Sawokli Indians

Sawokli Tribe: Possibly meaning “raccoon people,” in the Hitchiti language, and, while this is not absolutely certain, the okli undoubtedly means “people.”

Sawokli Connections. The Sawokli belonged to the Muskhogean linguistic stock and to the subdivision called Atcik-hata. (See Apalachicola.)

Sawokli Location. The best known historic location was on Chattahoochee River in the northeastern part of the present Barbour County, Ala. (See Florida and Georgia.)

Sawokli Villages

  • Hatchee tcaba, probably on or near Hatchechubbee Creek, in Russell County, Ala.
  • Okawaigi, on Cowikee Creek, in Barbour County, Ala.
  • Okiti-yagani, in Clay County, Ga., not far from Fort Gaines.
  • Sawokli, several different locations, the best known of which is given above.
  • Sawoklutci, on the east bank of the Chattahoochee River, in Stewart County, Ga.
  • Teawokli, probably on Chattahoochee River in the northeastern part of Russell County, Ala.

Sawokli History. When first known to the Spaniards the Sawokli were living on Chattahoochee River below the falls of Columbus, Georgia, on the Alabama side. A Spanish mission, Santa Cruz de Sabacola, was established in one section of the tribe by Bishop Calderón of Cuba in 1675, and missionaries were sent to a larger body among the Creeks in 1679 and again in 1681. Most of the Indians surrounding these latter, however, soon became hostile and those who were Christianized withdrew to the junction of the Chattahoochee and Flint Rivers, where they were settled not far from the newly established Chatot missions. The Sawokli appear to have remained in the same general region until 1706 or 1707, when they were displaced by hostile Indians, probably Creeks. At least part lived for a while on Ocmulgee River and returned to the Chattahoochee, as did the residents of many other Indian towns, about 1715, after which they gradually split up into several settlements but followed the fortunes of the Lower Creeks. In the seventeenth century there a have been a detached body as far west as Yazoo River, since a map that period gives a “Sabougla” town there and the name is preserved to the present day in a creek and post village.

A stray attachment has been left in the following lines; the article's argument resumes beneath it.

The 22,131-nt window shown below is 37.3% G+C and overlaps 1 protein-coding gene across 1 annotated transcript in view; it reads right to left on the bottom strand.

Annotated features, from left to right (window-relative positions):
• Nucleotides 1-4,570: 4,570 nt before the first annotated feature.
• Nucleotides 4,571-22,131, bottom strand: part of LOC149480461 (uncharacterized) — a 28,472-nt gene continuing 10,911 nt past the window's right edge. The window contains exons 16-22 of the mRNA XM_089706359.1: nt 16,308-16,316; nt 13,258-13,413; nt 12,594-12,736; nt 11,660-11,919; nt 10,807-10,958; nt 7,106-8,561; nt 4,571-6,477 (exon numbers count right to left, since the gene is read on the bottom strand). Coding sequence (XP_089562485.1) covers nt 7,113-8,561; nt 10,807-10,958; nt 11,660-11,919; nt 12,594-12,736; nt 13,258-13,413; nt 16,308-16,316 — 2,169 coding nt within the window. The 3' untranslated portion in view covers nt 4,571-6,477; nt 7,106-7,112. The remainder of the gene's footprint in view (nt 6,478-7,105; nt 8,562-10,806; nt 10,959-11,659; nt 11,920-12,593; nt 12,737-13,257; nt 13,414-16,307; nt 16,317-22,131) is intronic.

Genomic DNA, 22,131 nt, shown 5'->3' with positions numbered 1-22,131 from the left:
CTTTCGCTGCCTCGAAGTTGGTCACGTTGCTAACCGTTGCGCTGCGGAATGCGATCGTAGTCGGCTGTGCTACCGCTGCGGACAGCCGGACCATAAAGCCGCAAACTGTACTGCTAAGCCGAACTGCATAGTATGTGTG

Sawokli Population. In 1738 a Spanish report gives the Sawokli 20 men, evidently an underestimate. In 1750 four settlements are given with more than 50 men, and in 1760 the same number of settlements and 190 men, including perhaps the Tamali, but to these must be added 30 men of Okiti-yakani. In 1761, including the neighboring and probably related villages, they are reported to have had 50 hunters. Hawkins in 1799 gives 20 hunters in Sawoklutci but no figures for the other towns. (See Hawkins, 1848.) In 1821 Young (in Morse, 1822) estimates 150 inhabitants in a town probably identical with this, and, according to the census of 1832-33, there were 187 Indians in Sawokli besides 42 slaves, 157 Indians in Okawaigi, and 106 in Hatcheetcaba; altogether, exclusive of the slaves, 450.

Connection in which. they have become noted.-Sawokla is the name of a small place in Oklahoma, and a branch of this town has had its name incorporated in that of a stream, the Chewokeleehatchee, in Macon County., Ala., and in a post office called Chewacla in Lee County, Ala.

Muskogean, Sawokli,

Swanton, John R. The Indian Tribes of North America. Bureau of American Ethnology, Bulletin 145. Washington DC: US Government Printing Office. 1953.

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